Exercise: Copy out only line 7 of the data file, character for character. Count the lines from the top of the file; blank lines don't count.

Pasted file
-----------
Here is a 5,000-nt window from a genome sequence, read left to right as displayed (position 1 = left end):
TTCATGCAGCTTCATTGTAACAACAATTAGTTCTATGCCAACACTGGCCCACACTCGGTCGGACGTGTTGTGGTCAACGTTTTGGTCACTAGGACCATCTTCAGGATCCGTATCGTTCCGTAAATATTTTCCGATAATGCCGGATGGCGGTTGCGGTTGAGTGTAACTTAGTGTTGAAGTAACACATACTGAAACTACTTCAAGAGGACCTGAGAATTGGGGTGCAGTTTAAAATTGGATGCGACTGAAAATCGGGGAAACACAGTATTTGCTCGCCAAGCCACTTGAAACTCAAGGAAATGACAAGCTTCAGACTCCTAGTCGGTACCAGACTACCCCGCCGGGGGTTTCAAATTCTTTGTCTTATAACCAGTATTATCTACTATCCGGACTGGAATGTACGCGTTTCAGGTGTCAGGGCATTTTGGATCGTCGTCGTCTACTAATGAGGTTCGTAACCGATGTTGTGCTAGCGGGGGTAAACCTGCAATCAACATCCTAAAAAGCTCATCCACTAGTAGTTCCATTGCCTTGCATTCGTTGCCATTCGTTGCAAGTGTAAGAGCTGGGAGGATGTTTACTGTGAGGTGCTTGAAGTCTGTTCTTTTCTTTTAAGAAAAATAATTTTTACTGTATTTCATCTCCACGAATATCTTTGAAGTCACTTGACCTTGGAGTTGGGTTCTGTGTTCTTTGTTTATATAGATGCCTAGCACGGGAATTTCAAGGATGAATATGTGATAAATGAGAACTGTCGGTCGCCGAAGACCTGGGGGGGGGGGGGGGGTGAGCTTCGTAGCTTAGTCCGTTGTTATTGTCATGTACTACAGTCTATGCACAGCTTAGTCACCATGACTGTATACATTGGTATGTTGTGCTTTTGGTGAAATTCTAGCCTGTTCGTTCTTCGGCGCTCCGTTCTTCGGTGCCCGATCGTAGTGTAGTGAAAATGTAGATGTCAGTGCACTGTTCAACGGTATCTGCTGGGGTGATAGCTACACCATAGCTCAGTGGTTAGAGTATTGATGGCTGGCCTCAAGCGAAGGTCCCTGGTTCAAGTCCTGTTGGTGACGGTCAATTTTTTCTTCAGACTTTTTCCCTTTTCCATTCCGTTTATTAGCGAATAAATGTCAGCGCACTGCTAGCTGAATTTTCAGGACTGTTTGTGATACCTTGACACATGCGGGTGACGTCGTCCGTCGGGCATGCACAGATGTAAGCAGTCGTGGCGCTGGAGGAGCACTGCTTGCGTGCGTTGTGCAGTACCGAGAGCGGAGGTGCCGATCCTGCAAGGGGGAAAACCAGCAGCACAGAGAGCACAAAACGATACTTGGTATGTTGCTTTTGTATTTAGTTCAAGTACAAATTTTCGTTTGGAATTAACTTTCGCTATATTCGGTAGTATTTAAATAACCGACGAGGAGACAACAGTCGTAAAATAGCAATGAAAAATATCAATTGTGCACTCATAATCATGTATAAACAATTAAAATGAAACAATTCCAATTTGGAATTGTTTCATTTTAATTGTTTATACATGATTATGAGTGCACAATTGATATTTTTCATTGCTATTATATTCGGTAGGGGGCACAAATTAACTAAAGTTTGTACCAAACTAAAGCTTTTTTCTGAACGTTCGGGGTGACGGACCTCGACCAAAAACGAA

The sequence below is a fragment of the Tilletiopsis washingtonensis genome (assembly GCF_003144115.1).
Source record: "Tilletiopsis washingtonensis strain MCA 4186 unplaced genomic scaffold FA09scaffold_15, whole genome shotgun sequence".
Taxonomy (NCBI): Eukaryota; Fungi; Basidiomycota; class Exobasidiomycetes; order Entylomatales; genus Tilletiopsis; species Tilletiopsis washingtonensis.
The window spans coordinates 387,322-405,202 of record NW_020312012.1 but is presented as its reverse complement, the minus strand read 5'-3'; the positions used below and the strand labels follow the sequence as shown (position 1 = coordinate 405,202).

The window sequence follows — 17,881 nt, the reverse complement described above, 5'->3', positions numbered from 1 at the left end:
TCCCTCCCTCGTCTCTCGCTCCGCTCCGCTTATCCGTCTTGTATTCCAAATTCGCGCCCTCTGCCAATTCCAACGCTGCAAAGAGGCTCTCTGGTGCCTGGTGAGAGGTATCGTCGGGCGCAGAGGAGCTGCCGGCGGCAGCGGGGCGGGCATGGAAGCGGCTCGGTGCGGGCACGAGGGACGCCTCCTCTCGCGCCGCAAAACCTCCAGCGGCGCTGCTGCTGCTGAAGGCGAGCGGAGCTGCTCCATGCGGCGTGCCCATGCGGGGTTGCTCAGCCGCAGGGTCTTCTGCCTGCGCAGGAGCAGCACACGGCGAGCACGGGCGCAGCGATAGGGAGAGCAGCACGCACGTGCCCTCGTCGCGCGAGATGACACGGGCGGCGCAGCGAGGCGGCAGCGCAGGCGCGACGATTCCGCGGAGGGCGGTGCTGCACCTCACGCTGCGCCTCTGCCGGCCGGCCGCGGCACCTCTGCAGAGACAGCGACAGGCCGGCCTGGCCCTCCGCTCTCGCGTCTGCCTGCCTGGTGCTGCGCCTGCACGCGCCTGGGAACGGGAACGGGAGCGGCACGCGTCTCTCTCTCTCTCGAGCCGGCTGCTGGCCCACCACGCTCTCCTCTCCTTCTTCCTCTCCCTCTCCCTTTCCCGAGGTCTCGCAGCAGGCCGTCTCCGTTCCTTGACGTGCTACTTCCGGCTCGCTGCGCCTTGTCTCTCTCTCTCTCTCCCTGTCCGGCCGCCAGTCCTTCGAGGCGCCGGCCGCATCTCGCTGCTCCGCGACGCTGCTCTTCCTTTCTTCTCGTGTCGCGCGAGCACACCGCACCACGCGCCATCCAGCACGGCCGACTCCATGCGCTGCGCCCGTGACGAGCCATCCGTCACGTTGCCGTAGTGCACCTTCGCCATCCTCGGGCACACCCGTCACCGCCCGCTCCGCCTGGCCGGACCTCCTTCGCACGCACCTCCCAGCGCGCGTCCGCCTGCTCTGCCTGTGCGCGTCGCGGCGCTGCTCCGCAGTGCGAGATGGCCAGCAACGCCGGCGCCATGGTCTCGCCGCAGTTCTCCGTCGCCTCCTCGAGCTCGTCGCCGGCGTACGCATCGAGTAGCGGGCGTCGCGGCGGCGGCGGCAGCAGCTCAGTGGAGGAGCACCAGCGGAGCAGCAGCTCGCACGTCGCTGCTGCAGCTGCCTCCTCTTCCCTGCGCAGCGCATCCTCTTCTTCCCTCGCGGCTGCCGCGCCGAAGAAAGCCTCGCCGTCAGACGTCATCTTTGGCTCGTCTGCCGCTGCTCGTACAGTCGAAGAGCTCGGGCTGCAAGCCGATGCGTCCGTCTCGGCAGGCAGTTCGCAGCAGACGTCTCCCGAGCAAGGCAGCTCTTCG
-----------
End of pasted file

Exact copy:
The window sequence follows — 17,881 nt, the reverse complement described above, 5'->3', positions numbered from 1 at the left end: